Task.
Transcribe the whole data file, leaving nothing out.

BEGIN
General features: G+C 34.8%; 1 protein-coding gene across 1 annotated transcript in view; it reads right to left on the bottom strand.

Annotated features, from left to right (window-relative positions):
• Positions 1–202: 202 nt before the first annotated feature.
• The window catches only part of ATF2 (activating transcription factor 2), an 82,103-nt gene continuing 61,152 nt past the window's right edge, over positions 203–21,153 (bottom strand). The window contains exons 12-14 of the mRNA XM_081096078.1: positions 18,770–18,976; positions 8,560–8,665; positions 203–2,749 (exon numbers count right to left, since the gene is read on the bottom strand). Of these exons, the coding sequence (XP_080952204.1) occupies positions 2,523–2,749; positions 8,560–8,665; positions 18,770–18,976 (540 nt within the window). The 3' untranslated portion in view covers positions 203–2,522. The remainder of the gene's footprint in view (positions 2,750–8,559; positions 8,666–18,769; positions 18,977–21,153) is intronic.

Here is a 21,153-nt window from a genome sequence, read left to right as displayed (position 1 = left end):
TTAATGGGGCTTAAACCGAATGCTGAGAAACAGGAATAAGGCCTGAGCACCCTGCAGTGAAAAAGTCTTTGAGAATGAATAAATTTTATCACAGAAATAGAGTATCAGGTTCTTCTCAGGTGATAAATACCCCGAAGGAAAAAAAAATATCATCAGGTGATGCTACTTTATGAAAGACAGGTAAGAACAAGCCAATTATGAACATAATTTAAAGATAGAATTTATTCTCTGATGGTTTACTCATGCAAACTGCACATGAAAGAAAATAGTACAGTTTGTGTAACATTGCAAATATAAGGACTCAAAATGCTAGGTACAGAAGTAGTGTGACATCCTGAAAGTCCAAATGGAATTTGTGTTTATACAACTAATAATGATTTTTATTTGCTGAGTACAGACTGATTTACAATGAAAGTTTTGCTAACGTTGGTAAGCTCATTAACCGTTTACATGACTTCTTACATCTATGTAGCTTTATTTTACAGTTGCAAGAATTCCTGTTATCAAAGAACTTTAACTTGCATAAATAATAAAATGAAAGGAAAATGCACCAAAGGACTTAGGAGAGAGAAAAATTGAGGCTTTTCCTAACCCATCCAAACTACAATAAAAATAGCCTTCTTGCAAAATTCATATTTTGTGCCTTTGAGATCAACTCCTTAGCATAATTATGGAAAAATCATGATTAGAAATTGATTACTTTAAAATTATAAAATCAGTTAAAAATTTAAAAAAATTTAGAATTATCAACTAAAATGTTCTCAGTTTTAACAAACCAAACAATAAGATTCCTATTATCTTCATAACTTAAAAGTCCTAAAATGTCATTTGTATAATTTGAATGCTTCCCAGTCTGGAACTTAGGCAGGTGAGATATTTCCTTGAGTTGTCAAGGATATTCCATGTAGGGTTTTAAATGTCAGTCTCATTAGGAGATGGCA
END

General features: G+C 34.8%; 1 protein-coding gene across 1 annotated transcript in view; it reads right to left on the bottom strand.

Annotated features, from left to right (window-relative positions):
• Positions 1–202: 202 nt before the first annotated feature.
• The window catches only part of ATF2 (activating transcription factor 2), an 82,103-nt gene continuing 61,152 nt past the window's right edge, over positions 203–21,153 (bottom strand). The window contains exons 12-14 of the mRNA XM_081096078.1: positions 18,770–18,976; positions 8,560–8,665; positions 203–2,749 (exon numbers count right to left, since the gene is read on the bottom strand). Of these exons, the coding sequence (XP_080952204.1) occupies positions 2,523–2,749; positions 8,560–8,665; positions 18,770–18,976 (540 nt within the window). The 3' untranslated portion in view covers positions 203–2,522. The remainder of the gene's footprint in view (positions 2,750–8,559; positions 8,666–18,769; positions 18,977–21,153) is intronic.

Here is a 21,153-nt window from a genome sequence, read left to right as displayed (position 1 = left end):
TTAATGGGGCTTAAACCGAATGCTGAGAAACAGGAATAAGGCCTGAGCACCCTGCAGTGAAAAAGTCTTTGAGAATGAATAAATTTTATCACAGAAATAGAGTATCAGGTTCTTCTCAGGTGATAAATACCCCGAAGGAAAAAAAAATATCATCAGGTGATGCTACTTTATGAAAGACAGGTAAGAACAAGCCAATTATGAACATAATTTAAAGATAGAATTTATTCTCTGATGGTTTACTCATGCAAACTGCACATGAAAGAAAATAGTACAGTTTGTGTAACATTGCAAATATAAGGACTCAAAATGCTAGGTACAGAAGTAGTGTGACATCCTGAAAGTCCAAATGGAATTTGTGTTTATACAACTAATAATGATTTTTATTTGCTGAGTACAGACTGATTTACAATGAAAGTTTTGCTAACGTTGGTAAGCTCATTAACCGTTTACATGACTTCTTACATCTATGTAGCTTTATTTTACAGTTGCAAGAATTCCTGTTATCAAAGAACTTTAACTTGCATAAATAATAAAATGAAAGGAAAATGCACCAAAGGACTTAGGAGAGAGAAAAATTGAGGCTTTTCCTAACCCATCCAAACTACAATAAAAATAGCCTTCTTGCAAAATTCATATTTTGTGCCTTTGAGATCAACTCCTTAGCATAATTATGGAAAAATCATGATTAGAAATTGATTACTTTAAAATTATAAAATCAGTTAAAAATTTAAAAAAATTTAGAATTATCAACTAAAATGTTCTCAGTTTTAACAAACCAAACAATAAGATTCCTATTATCTTCATAACTTAAAAGTCCTAAAATGTCATTTGTATAATTTGAATGCTTCCCAGTCTGGAACTTAGGCAGGTGAGATATTTCCTTGAGTTGTCAAGGATATTCCATGTAGGGTTTTAAATGTCAGTCTCATTAGGAGATGGCA